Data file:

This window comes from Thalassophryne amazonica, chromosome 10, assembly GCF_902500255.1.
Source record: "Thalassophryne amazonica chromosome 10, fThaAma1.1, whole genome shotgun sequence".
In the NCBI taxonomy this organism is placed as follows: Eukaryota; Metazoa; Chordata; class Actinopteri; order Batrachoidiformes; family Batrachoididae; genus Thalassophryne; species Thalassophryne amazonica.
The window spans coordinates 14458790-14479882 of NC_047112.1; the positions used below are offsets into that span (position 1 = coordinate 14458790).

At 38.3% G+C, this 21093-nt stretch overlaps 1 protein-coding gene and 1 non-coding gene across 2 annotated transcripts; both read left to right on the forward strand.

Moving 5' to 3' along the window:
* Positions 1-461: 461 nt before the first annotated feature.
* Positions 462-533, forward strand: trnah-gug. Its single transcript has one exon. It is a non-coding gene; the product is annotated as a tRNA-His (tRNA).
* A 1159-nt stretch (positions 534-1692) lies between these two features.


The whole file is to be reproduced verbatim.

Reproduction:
This window comes from Thalassophryne amazonica, chromosome 10, assembly GCF_902500255.1.
Source record: "Thalassophryne amazonica chromosome 10, fThaAma1.1, whole genome shotgun sequence".
In the NCBI taxonomy this organism is placed as follows: Eukaryota; Metazoa; Chordata; class Actinopteri; order Batrachoidiformes; family Batrachoididae; genus Thalassophryne; species Thalassophryne amazonica.
The window spans coordinates 14458790-14479882 of NC_047112.1; the positions used below are offsets into that span (position 1 = coordinate 14458790).

At 38.3% G+C, this 21093-nt stretch overlaps 1 protein-coding gene and 1 non-coding gene across 2 annotated transcripts; both read left to right on the forward strand.

Moving 5' to 3' along the window:
* Positions 1-461: 461 nt before the first annotated feature.
* Positions 462-533, forward strand: trnah-gug. Its single transcript has one exon. It is a non-coding gene; the product is annotated as a tRNA-His (tRNA).
* A 1159-nt stretch (positions 534-1692) lies between these two features.